Last of Obama 'surge' troops leave Afghanistan
The last of 33,000 extra US soldiers sent to Afghanistan by President Barack Obama more than three years ago have left the country, the Pentagon says.
They were deployed with the aim of pushing back the Taliban and allowing Afghan government forces time to take over the security of their own country.
Some 68,000 US service personnel remain as so-called insider attacks by Afghan soldiers and police increase.
In the latest violence, a bomb killed five members of the same Afghan family.
Two women, two girls under the age of eight and a man died after a roadside device exploded under their car in the Dehrawood district of Uruzgan province, Afghan officials said.
Abdollah Hemat, spokesman for the governor of Uruzgan, told the Afghan Islamic Press news agency that the dead man was a civilian and not an employee of the government.
No group said it had carried out the attack, but Mr Hemat blamed "the enemies of Afghanistan", a term used by Afghan officials to refer to Taliban insurgents.
Roadside bomb attacks are frequently carried out by the Taliban fighting against Nato forces and the government of President Hamid Karzai.
US Defence Secretary Leon Panetta announced the withdrawal in a statement, saying an important milestone had been reached.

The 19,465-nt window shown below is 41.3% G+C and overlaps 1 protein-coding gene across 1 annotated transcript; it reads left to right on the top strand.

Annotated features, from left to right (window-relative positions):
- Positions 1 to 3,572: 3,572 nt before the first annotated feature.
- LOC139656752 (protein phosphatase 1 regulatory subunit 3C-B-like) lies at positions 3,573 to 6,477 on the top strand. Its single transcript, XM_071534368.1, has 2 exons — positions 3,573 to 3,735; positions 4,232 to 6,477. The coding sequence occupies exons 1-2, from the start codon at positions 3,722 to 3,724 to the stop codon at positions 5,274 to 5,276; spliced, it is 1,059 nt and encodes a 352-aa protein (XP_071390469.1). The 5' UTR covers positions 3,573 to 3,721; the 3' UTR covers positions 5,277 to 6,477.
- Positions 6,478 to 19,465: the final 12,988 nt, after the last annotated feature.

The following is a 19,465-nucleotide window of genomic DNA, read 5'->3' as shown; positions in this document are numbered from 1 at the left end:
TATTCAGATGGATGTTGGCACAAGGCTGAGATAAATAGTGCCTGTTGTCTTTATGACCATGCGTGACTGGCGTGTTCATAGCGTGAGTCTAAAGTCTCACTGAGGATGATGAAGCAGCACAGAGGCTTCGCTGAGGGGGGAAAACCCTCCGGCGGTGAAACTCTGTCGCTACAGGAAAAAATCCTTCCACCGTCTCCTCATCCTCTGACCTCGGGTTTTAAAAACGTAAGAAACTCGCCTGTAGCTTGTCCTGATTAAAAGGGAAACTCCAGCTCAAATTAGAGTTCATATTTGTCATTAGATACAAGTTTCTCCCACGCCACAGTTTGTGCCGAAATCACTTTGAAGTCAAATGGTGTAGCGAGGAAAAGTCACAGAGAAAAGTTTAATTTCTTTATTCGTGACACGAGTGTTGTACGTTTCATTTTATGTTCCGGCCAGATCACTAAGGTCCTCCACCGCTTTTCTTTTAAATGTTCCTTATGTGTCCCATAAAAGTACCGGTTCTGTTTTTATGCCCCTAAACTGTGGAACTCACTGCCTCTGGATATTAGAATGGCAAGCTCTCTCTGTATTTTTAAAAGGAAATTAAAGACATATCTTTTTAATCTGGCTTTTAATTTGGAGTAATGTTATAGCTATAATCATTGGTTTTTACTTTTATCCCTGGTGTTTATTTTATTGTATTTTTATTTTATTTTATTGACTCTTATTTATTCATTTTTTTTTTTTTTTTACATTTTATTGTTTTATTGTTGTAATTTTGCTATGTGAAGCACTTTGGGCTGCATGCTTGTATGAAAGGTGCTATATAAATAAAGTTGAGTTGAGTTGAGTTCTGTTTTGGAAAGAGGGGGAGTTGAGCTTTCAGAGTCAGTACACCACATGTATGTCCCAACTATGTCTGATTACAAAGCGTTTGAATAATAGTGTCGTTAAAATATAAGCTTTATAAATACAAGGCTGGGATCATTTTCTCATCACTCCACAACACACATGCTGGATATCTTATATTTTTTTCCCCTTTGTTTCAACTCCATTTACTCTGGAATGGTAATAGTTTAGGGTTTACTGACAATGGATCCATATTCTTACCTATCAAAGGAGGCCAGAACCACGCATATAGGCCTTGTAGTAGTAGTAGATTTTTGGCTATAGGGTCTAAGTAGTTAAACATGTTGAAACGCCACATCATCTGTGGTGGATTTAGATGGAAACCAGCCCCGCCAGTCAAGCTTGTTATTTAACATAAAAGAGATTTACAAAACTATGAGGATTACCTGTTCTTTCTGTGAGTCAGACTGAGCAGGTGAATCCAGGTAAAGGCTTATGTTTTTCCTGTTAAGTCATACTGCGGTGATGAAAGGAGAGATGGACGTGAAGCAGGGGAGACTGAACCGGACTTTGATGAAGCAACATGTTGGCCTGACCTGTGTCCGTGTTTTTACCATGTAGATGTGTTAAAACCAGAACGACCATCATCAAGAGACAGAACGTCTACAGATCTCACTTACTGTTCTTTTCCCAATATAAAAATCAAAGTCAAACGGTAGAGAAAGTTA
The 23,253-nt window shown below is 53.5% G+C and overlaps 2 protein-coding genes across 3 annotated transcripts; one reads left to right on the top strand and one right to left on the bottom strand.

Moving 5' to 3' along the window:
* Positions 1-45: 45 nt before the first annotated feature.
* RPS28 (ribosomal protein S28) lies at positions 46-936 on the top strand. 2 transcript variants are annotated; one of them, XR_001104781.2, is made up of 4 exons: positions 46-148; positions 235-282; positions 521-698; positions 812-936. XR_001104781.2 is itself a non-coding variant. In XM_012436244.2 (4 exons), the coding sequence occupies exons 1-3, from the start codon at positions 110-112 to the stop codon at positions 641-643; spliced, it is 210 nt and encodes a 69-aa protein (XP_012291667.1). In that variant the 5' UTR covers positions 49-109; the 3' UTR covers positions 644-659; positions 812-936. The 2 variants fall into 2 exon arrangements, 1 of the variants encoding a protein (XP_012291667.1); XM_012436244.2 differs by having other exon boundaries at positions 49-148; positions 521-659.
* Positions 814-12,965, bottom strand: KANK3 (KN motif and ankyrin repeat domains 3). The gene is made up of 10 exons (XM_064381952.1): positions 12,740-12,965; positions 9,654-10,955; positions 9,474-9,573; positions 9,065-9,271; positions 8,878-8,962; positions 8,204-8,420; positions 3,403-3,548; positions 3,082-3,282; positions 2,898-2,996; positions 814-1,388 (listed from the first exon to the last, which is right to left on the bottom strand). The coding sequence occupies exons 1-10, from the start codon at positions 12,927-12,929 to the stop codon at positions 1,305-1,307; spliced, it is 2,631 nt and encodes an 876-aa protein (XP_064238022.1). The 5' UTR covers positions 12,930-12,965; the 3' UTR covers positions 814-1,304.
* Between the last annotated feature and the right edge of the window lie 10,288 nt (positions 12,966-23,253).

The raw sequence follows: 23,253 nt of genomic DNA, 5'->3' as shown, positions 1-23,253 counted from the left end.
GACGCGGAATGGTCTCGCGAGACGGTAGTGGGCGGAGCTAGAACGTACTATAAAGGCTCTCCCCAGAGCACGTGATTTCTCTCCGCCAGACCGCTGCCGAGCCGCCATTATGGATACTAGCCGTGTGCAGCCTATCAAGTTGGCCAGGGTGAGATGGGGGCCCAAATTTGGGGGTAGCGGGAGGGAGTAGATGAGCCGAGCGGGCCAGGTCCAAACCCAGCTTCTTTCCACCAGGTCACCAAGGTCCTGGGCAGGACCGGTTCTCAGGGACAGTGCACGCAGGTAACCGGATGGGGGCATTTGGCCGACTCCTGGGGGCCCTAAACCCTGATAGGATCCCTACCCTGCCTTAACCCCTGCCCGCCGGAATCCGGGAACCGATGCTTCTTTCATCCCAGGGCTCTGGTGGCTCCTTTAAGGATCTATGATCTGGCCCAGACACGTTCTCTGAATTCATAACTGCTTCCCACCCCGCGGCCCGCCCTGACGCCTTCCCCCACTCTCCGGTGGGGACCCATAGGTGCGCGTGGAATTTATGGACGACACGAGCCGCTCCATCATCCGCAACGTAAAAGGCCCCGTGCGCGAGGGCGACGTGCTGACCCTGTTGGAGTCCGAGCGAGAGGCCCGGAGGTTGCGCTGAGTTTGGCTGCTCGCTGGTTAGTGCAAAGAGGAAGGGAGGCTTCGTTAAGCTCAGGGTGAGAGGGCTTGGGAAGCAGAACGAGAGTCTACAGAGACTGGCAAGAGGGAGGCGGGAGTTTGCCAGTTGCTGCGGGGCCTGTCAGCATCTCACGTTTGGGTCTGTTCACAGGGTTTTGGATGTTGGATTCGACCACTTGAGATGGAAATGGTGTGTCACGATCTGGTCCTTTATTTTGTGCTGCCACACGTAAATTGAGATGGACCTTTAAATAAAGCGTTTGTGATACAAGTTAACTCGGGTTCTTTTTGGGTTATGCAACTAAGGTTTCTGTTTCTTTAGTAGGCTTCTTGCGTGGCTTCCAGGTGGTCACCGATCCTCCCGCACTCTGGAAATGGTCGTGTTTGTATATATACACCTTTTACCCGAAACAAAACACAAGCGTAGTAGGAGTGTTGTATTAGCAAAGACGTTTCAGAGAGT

He insisted the surge had been a success, both in terms of driving back the Taliban and damaging its al-Qaeda allies.
"The surge accomplished its objectives of reversing Taliban momentum on the battlefield, and dramatically increased the size and capability of the Afghan National Security Forces," Mr Panetta's statement said.
"This growth has allowed us and our Isaf coalition partners to begin the process of transition to Afghan security lead, which will soon extend across every province and more than 75% of the Afghan population.
"At the same time, we have struck enormous blows against al-Qaeda's leadership, consistent with our core goal of disrupting, dismantling and defeating al-Qaeda and denying it a safe-haven."
Transition to Afghan security control was on track to be completed by the end of 2014, Mr Panetta added.
US forces in Afghanistan peaked at about 101,000 last year with the number reduced incrementally in recent months.
So far this year, 51 members of the coalition (Isaf) have been killed in so-called "green-on-blue" attacks by rogue members of the Afghan security forces, or people dressed in their uniforms.
Mr Panetta has described such attacks as the "last gasp" of the Taliban but other US military leaders have asked about the impact they have on their troops.
Gen Martin Dempsey, chairman of the US joint chiefs of staff, called such attacks a "very serious threat" to the campaign, adding: "Something has to change."
On Tuesday, Nato announced it was restricting operations with Afghan troops. Only large operations will now be conducted jointly, with joint patrols evaluated on a case-by-case basis.
Nato said these were "prudent, but temporary, measures to reduce our profile and vulnerability".
Nato commanders have been frustrated that the Afghans have not done more to stem the rise in attacks, analysts say.